How could I go about answering the multiple choice question below?All of the following were sources of disappointment to the Europeans who arrived in Asia in the 16th and 17th Centuries except:a)...
How could I go about answering the multiple choice question below?All of the following were sources of disappointment to the Europeans who arrived in Asia in the 16th and 17th Centuries except:
a) Asians were uninterested in European trade goods
b) Asians were uninterested in converting to Christianity
c) Asian civilization seemed materially impoverished
d) Europeans were too few in numbers to exert force on asian kingdoms
e) Asian culture was thriving and diverse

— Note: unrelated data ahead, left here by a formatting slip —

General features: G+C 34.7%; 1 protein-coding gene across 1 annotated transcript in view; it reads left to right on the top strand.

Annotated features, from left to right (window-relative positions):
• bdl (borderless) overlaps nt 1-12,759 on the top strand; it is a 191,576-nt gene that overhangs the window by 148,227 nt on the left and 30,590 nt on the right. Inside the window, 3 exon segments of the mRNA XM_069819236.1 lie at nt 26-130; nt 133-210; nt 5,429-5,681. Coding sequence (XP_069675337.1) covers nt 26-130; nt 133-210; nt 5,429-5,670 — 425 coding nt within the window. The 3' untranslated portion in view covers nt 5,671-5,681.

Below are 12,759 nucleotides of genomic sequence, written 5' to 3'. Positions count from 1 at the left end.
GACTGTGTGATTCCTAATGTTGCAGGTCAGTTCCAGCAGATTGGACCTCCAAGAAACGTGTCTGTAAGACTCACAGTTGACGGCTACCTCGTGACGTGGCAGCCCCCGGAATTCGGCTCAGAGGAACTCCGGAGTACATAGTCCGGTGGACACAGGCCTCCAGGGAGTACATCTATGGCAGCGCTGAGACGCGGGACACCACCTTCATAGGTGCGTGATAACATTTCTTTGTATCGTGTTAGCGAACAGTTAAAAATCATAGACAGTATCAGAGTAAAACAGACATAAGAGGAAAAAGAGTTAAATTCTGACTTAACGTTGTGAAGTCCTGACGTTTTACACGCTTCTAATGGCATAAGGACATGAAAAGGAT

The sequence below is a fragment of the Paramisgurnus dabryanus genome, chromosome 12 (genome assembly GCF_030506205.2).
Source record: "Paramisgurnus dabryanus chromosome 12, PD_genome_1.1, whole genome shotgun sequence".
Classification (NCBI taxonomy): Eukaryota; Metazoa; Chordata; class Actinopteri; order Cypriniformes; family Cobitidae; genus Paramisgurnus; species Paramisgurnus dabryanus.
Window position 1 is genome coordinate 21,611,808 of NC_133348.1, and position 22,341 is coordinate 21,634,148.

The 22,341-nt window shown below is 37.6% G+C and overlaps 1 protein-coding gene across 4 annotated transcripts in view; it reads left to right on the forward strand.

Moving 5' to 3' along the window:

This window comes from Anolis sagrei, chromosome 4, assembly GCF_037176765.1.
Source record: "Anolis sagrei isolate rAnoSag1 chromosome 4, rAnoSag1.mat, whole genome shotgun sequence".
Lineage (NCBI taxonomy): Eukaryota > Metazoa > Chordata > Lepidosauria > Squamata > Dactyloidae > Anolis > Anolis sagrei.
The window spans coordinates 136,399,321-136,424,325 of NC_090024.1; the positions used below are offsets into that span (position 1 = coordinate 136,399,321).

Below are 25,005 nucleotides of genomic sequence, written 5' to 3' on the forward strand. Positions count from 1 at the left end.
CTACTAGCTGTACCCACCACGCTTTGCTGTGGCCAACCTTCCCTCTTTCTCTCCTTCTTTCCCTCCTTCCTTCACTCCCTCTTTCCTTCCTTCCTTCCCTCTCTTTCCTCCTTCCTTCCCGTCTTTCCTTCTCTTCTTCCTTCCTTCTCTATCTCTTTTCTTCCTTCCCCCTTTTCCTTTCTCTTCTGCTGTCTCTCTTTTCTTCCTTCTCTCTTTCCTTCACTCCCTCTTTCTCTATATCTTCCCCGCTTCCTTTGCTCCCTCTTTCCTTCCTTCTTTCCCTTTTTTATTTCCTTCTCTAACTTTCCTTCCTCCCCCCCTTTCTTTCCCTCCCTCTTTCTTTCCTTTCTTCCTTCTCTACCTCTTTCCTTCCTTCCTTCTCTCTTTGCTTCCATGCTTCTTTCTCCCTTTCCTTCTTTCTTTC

I think that if you have a textbook or some type of course syllabus from which you are operating, you might want to consult this first. If you have been privy to lectures and discussions in class that reflect what your instructor would like you to believe about specific topics, this might be good, as well. In my mind, I see a couple of issues in your question. The first is the elimination of “bad answers” in the multiple choice question. I don’t think that the Age of Exploration was met with disappointment at indigenous cultures that were diverse and thriving. I think that European explorers found them to be a “non-issue.” Many European explorers and the nations they represented sought to plant their flag in these new nations and whether or not cultural presence was thriving seemed to be moot. I also don’t see Europeans as disappointed in the resistance to conversion to Christianity. Similar to above, I don’t think that it mattered to the Europeans. For those who believed in Christianity and in bringing it to all parts of the world, there was simply no issue as to the spreading of Christianity and the need to ensure that wherever Europeans went, the religious banner of Christianity was waved tall and proud. I am not sure “disappointment” figures into such a calculus. I certainly don’t think that Asian civilization’ lack of wealth and material prosperity mattered, also. European explorers already perceived the new world to be “inferior” to a great extent, and the lack of wealth simply made it easier to overtake them. Disappointment doesn’t seem to enter here, also. This leaves two options. The Europeans might have been small in numbers, but I don’t think they were disappointed in this as their introduction to the New World was facilitated with the presence of “guns, germs, and steel,” elements of Imperialism that made conquest quite easy. This leaves the first option as meeting the criteria of “disappointment,” in my mind because the need to increase and diversify trade routes ended up becoming some of the major justification behind new world exploration.